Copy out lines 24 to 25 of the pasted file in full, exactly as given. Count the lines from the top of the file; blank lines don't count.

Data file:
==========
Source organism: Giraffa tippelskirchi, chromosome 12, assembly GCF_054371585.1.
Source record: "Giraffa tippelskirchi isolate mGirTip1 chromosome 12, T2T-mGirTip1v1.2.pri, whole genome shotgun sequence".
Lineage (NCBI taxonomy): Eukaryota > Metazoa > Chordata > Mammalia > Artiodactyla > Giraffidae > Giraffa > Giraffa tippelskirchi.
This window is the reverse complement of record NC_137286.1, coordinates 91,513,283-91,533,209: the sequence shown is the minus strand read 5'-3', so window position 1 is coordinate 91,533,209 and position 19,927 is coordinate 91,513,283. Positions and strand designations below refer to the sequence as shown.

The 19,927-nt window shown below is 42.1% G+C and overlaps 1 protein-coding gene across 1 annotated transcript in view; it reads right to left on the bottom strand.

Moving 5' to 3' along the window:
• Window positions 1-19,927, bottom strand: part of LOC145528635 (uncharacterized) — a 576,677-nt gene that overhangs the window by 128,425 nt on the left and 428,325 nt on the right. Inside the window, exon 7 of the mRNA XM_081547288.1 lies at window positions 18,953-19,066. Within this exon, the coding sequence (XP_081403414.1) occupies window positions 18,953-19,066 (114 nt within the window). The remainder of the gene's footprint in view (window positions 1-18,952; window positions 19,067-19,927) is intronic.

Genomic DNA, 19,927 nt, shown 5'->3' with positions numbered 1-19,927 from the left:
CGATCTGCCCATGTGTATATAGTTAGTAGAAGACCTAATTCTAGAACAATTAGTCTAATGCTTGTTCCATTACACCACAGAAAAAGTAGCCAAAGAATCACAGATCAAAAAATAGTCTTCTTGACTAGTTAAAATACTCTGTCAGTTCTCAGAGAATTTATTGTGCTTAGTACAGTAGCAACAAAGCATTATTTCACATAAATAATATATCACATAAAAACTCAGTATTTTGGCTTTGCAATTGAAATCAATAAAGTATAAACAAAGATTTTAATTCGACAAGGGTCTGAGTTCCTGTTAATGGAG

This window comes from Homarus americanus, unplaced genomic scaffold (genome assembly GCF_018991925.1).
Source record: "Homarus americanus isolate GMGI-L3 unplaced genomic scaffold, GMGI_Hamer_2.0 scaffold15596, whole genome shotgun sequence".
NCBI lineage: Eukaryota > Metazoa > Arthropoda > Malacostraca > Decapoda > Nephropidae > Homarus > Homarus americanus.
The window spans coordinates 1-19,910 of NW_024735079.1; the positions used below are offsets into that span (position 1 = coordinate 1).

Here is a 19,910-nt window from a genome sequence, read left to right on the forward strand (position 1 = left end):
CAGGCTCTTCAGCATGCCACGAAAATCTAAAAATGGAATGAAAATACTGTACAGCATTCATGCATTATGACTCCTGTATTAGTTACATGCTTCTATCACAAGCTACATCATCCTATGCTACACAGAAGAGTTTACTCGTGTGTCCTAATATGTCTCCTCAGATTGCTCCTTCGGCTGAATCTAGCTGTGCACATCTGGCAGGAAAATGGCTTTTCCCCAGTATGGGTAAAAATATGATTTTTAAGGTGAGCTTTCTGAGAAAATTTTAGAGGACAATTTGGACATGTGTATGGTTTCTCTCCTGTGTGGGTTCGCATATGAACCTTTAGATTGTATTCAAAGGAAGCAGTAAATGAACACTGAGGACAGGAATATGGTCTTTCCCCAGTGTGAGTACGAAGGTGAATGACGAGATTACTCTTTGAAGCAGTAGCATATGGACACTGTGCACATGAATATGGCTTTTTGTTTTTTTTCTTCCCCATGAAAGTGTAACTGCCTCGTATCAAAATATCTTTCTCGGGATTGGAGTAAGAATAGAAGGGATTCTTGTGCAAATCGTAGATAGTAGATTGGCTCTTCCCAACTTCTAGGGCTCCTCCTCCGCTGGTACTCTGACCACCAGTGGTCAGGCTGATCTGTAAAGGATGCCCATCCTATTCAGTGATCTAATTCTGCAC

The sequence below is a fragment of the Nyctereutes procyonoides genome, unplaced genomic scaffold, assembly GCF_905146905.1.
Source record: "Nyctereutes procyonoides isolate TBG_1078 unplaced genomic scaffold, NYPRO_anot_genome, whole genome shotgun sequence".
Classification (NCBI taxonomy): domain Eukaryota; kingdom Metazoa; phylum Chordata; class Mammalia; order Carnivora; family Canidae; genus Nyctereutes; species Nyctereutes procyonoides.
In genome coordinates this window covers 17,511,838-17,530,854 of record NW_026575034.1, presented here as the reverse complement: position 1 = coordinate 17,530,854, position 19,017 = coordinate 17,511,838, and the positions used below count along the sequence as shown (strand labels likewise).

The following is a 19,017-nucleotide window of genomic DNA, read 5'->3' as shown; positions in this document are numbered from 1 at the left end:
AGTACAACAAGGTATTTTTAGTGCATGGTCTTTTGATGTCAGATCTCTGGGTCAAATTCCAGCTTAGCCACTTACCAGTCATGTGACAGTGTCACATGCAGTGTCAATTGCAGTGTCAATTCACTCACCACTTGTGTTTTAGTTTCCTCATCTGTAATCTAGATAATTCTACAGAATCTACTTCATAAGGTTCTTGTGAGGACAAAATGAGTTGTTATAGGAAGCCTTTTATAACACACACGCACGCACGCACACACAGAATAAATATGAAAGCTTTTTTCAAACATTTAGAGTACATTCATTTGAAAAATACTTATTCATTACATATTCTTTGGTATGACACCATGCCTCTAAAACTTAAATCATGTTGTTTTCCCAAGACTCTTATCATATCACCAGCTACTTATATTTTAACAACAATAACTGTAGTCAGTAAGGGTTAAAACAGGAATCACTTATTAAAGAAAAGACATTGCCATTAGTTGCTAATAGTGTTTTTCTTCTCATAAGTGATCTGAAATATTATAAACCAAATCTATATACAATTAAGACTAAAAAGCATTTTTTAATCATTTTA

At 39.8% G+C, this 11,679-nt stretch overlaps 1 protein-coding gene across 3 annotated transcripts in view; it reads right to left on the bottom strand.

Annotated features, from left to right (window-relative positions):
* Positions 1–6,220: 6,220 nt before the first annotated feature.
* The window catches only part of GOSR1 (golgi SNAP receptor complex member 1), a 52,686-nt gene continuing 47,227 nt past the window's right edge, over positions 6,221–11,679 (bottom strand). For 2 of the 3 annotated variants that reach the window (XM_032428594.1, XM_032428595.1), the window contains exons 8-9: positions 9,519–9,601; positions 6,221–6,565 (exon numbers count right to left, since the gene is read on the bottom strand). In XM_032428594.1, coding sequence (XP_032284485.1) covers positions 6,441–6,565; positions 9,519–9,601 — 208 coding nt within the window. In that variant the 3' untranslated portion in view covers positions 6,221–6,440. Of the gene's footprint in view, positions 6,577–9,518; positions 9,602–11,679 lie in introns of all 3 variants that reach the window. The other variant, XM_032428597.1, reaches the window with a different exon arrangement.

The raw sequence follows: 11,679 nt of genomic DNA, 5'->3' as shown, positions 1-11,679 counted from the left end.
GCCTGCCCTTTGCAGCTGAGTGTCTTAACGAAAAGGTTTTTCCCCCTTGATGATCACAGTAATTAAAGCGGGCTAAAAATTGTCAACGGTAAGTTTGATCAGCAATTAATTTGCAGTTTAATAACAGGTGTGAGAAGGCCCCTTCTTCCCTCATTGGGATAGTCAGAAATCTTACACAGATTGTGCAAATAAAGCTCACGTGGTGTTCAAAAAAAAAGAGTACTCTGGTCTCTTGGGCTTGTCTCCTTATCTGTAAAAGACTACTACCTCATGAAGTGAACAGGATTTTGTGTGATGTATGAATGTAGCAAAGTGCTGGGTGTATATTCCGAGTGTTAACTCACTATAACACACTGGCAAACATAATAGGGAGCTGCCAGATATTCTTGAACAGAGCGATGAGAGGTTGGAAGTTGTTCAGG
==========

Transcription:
* Positions 1–6,220: 6,220 nt before the first annotated feature.
* The window catches only part of GOSR1 (golgi SNAP receptor complex member 1), a 52,686-nt gene continuing 47,227 nt past the window's right edge, over positions 6,221–11,679 (bottom strand). For 2 of the 3 annotated variants that reach the window (XM_032428594.1, XM_032428595.1), the window contains exons 8-9: positions 9,519–9,601; positions 6,221–6,565 (exon numbers count right to left, since the gene is read on the bottom strand). In XM_032428594.1, coding sequence (XP_032284485.1) covers positions 6,441–6,565; positions 9,519–9,601 — 208 coding nt within the window. In that variant the 3' untranslated portion in view covers positions 6,221–6,440. Of the gene's footprint in view, positions 6,577–9,518; positions 9,602–11,679 lie in introns of all 3 variants that reach the window. The other variant, XM_032428597.1, reaches the window with a different exon arrangement.